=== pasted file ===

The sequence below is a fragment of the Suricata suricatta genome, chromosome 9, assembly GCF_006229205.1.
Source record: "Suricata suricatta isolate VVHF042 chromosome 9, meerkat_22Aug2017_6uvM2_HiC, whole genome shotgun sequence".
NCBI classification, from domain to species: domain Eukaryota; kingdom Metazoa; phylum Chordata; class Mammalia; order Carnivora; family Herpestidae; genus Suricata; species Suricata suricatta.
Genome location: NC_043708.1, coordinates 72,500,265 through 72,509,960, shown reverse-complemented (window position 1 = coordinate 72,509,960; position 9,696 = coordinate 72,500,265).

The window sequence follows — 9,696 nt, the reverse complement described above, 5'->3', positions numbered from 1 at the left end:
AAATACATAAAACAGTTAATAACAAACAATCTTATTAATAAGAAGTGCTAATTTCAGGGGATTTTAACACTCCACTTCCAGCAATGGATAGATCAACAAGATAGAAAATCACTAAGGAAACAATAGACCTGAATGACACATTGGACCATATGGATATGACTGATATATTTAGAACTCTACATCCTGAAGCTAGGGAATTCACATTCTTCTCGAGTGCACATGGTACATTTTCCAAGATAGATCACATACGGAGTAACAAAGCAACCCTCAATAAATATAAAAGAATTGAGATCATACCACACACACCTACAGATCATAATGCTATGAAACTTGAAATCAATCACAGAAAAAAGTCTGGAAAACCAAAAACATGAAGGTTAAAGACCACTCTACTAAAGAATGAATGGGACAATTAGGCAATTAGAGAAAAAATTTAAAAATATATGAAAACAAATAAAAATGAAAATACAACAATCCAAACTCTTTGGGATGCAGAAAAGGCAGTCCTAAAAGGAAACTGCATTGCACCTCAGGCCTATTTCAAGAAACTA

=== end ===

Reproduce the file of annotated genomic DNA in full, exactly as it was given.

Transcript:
The sequence below is a fragment of the Suricata suricatta genome, chromosome 9, assembly GCF_006229205.1.
Source record: "Suricata suricatta isolate VVHF042 chromosome 9, meerkat_22Aug2017_6uvM2_HiC, whole genome shotgun sequence".
NCBI classification, from domain to species: domain Eukaryota; kingdom Metazoa; phylum Chordata; class Mammalia; order Carnivora; family Herpestidae; genus Suricata; species Suricata suricatta.
Genome location: NC_043708.1, coordinates 72,500,265 through 72,509,960, shown reverse-complemented (window position 1 = coordinate 72,509,960; position 9,696 = coordinate 72,500,265).

The window sequence follows — 9,696 nt, the reverse complement described above, 5'->3', positions numbered from 1 at the left end:
AAATACATAAAACAGTTAATAACAAACAATCTTATTAATAAGAAGTGCTAATTTCAGGGGATTTTAACACTCCACTTCCAGCAATGGATAGATCAACAAGATAGAAAATCACTAAGGAAACAATAGACCTGAATGACACATTGGACCATATGGATATGACTGATATATTTAGAACTCTACATCCTGAAGCTAGGGAATTCACATTCTTCTCGAGTGCACATGGTACATTTTCCAAGATAGATCACATACGGAGTAACAAAGCAACCCTCAATAAATATAAAAGAATTGAGATCATACCACACACACCTACAGATCATAATGCTATGAAACTTGAAATCAATCACAGAAAAAAGTCTGGAAAACCAAAAACATGAAGGTTAAAGACCACTCTACTAAAGAATGAATGGGACAATTAGGCAATTAGAGAAAAAATTTAAAAATATATGAAAACAAATAAAAATGAAAATACAACAATCCAAACTCTTTGGGATGCAGAAAAGGCAGTCCTAAAAGGAAACTGCATTGCACCTCAGGCCTATTTCAAGAAACTA